It all started with something we do every year around this time: carving jack o’lanterns with the kids. As I watched all of the pieces of pumpkin get trimmed off, and the inner flesh of the pumpkins get scraped clean to rid them of any “goop,” I thought something I find myself thinking more often as time goes on:
“Hm. I bet I can do something with that.”
It’s a sickness. My family throws stuff out in secret, because they know I’ll utter those dreaded words and we’ll have yet another jar/egg carton/worn out piece of clothing/piece of wood/peanut butter jar cluttering up the closets instead of out in the recycling bin or trash, where normal people put them.
Anyway, after we cleaned out the pumpkins and separated the seed from the flesh and other goop, I bagged up as much of the nice, firm flesh as I could, setting the stringy, wet parts aside to compost later. From one large ‘Howden’ pumpkin and a ‘Galeux d’Eysines,’ I scrounged two gallon-size containers of flesh.
Oh, wait. Cue pic of cute kid and her pumpkin:
So what I used were all of those pieces of pumpkin that usually get wasted when you’re carving a jack o lantern: the flesh from the pieces you cut out for eyes and noses, along with the flesh you scrape out of the pumpkin while you’re cleaning it out. I separated the seeds to roast (yum) and put everything else into containers and stored it in the fridge until I was ready to make my pumpkin butter.
Most sources will tell you not to try to make pumpkin butter or pumpkin puree with a jack o lantern pumpkin, because they tend to be more watery than pie pumpkins. And if I were making pie filling, I’d probably go with the pie pumpkin. But for pumpkin butter, which you’re going to be reducing anyway, why not? (If you want to use a pie pumpkin for this, just roast it in the oven or steam it in your microwave, then proceed with the rest of the steps from there.)
How To Make Pumpkin Butter
So, I had my pieces of pumpkin, and I needed to cook them first to make a pumpkin puree. The microwave is fast, so I used that, but you could also roast your pumpkin until tender. I cooked three batches of pumpkin in a glass pie plate in the microwave for about ten minutes each batch. You’ll be surprised by how much liquid comes out of the pumpkin. You don’t want that liquid– use a slotted spoon or strainer to get the pumpkin pieces out of all of that liquid. It will make the cooking process take a lot longer if you leave it.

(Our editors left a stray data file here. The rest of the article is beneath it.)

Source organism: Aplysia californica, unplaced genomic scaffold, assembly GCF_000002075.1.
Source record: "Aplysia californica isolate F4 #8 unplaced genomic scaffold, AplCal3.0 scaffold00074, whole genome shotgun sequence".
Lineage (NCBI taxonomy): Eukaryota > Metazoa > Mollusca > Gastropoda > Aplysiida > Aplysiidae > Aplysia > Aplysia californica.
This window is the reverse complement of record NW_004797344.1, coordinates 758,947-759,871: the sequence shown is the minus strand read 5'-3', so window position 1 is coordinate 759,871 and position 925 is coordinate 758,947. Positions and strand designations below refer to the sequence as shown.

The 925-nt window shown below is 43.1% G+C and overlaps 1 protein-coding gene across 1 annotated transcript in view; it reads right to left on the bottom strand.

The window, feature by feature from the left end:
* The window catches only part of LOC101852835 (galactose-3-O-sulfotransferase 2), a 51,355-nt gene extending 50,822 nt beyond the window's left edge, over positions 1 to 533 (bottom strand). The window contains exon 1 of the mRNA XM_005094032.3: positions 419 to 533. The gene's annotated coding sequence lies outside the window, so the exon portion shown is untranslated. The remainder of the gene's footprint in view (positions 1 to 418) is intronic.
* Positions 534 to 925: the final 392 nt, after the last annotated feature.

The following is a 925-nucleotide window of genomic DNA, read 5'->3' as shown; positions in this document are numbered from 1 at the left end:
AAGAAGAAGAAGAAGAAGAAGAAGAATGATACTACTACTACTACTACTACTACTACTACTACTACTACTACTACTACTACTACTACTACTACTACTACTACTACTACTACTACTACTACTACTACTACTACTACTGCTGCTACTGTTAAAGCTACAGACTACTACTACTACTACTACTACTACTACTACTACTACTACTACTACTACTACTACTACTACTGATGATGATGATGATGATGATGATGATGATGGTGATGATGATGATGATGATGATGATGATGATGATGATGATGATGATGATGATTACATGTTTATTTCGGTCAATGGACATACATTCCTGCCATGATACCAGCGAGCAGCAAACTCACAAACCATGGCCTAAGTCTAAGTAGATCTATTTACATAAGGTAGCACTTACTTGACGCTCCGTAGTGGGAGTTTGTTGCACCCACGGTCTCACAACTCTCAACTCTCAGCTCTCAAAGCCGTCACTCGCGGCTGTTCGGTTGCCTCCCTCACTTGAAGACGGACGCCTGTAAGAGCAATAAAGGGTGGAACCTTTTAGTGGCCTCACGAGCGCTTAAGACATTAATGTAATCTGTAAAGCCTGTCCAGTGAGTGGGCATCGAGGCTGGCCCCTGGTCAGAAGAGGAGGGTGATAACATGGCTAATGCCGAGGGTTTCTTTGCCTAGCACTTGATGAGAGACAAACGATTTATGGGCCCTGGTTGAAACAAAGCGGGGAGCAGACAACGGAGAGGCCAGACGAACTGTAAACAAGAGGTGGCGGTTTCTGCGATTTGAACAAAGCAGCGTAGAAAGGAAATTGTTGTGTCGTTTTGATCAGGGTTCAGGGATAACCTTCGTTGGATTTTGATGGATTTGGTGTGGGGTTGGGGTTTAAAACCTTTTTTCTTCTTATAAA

Once you have all of your pumpkin cooked, it’s time to puree it. I used a blender, but if you have one of those immersion blenders, that would be great too. Puree the pumpkin until it looks like baby food.
Dump your pumpkin puree into a crock pot set to “low.” Now it’s time to make it taste awesome. I digressed a little from the original recipe I found, mostly because I wanted that pumpkin pie flavor to my pumpkin butter, and I didn’t want it so cloyingly sweet. So to my 4 quarts of pumpkin puree, I added 1 cup of regular sugar, one cup of light brown sugar, and four tablespoons of pumpkin pie spice. Mix it up and prepare to wait while your house starts to smell delicious.
You’ll want to add either a splatter screen, or a lid set slightly askew (to allow for evaporation) on this to prevent the pumpkin from splattering everything around it. I left my pumpkin butter on low overnight (9 hours). The next morning, my pumpkin butter looked like this:
Oh, yes. Dark orange-brown, creamy looking, and smelling like Thanksgiving. My pumpkin butter reduced by over a pint, to give you an idea of how much this thickens up with time. To make sure it was really, really smooth, I pureed it all one more time before putting it in jars.
Now, the one thing about pumpkin butter is that you can’t really preserve it in a hot water canner or anything like that. But, it will keep for two to three weeks in your refrigerator, and will freeze for six months. Trust me, it won’t be around that long, anyway!
Using Your Pumpkin Butter
So, what can you do with your delicious pumpkin butter?
–Eat it on toast or croissants
–Top pancakes with it
–Add it to muffin or cake batters in place of the oil
–Dollop it on pound cake or angel cake
–Eat it straight out of the jar (Yes, really.)
This is a delicious, easy recipe that (in this case) took something that I would have tossed into the compost pile and turned it into a yummy autumnal treat instead. I hope you try it!